At a Christie’s auction of 20th-century decorative arts last year, a steel wave desk made in the 1970s by French designer Maria Pergay sold for $32,000, nearly three times the estimated value. The selling price came as little surprise to Yves Gastou, owner of Paris’ Galerie Yves Gastou, a dealer in French furniture produced from the 1940s through the 1970s. Gastou was among the first to recognize the collectability of pieces from this era. Rules at Paris’ 2004 Biennale des Antiquaires prevented him from presenting furniture pieces more recent than those from the 1940s, but his gallery’s inventory includes many examples of the best in 1970s design. Among these are a red Plexiglas-topped steel table by Marie-Claude de Fouquiére and a one-of-a-kind polished steel and leather dining set by Gaudin.
“What makes pieces from this period collectible is they are very pure in their design and they mix well with a variety of styles,” Gastou says, adding that many are one-offs incorporating novel uses of steel and bronze that were often too expensive to put into production. Such inventiveness made these designs unusual in their day and enhances their appeal today. —William Kissel
Galerie Yves Gastou, +126.96.36.199.00.10, www.galerieyvesgastou.com
Latin F lair
Jaime Eguiguren remembers the first valuable antique that he acquired and sold: a kakemono (a Japanese ornamental scroll), which he purchased at age 16. “I bought it for $500 and sold it the next day for $2,500,” he says. Now 44, Eguiguren runs Jaime Eguiguren Arte y Antigüedades in Buenos Aires, Argentina, and while Japanese scrolls are not part of his stock, he does handle precious objects from Latin America and antiques that were made in Europe and imported across the Atlantic. His booth at the 2005 TEFAF Maastricht fair featured numerous outstanding pieces, including a chest and matching table decorated with mother-of-pearl, and wrought iron gates originally made for a monastery in Spain in the 16th or 17th century. “I like to buy very special things,” says Eguiguren. “Everything that you see here is different, not just the furniture or the sculptures. All the pieces are unique.” —Sheila Gibson Stoodley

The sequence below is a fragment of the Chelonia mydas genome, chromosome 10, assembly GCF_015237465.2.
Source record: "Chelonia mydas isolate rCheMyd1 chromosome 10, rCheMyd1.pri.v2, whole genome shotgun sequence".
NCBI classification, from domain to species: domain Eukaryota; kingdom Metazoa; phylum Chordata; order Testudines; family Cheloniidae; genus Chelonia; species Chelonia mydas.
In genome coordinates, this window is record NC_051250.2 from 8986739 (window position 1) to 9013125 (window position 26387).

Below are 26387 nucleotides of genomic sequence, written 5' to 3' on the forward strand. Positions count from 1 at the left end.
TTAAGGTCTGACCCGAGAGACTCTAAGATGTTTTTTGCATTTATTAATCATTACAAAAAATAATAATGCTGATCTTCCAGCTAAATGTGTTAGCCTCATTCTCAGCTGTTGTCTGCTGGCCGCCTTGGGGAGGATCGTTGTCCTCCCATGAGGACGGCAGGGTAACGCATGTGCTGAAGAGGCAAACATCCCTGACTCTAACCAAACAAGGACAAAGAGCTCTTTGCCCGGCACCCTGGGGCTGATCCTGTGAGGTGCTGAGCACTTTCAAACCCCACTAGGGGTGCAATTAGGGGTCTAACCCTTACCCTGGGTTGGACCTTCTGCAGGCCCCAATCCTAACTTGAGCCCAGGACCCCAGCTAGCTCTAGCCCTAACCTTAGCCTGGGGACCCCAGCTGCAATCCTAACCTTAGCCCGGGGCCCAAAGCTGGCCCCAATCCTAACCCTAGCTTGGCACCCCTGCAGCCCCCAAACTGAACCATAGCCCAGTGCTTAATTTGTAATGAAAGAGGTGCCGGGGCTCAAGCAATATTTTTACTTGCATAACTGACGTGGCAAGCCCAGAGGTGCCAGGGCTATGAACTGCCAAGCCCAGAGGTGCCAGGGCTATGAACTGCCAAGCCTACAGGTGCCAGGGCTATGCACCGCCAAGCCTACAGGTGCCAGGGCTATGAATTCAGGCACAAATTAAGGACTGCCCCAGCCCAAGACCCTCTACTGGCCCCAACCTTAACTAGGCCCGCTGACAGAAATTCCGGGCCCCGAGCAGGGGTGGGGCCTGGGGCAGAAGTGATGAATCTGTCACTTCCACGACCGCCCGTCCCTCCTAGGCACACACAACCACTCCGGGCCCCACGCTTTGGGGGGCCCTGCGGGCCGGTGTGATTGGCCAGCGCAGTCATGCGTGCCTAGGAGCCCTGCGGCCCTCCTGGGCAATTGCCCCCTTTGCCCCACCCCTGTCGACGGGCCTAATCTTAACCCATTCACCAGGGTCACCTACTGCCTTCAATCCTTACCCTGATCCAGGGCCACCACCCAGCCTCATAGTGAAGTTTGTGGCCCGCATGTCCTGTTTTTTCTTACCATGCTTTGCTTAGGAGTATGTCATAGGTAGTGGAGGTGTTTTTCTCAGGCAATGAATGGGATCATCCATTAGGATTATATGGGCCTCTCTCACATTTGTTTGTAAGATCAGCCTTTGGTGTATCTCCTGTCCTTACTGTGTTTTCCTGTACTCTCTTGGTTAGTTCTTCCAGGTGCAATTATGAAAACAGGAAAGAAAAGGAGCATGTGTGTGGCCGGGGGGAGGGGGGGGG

Jaime Eguiguren Arte y Antigüedades, +188.8.131.52.27.87
Among the treasures in Paris’ Galerie Gismondi is a commode decorated with boulle (metal and tortoiseshell marquetry), which once belonged to Marie Antoinette. Beside it is an oversize pietre dure (stone marquetry) box inlaid with semiprecious metal and stone and made as a gift for Italy’s Ferdinand de’ Medici. These pieces represent a sampling of the offerings that Jean Gismondi exhibited at the 2004 Biennale des Antiquaires in Paris. Antiques of this caliber usually are difficult to come by, but not for Gismondi, one of France’s foremost dealers in boulle and pietre dure designs from the 17th and 18th centuries. Such works frequently appear in his gallery because he often buys back pieces he sold years earlier. One example, an 18th-century pietre dure Regency table that he sold two decades ago for five figures, was repurchased earlier this year and resold at the 2004 Biennale for more than $1 million. —William Kissel
Galerie Gismondi, +184.108.40.206.73.89, www.franceantiq.fr/sna/gismondi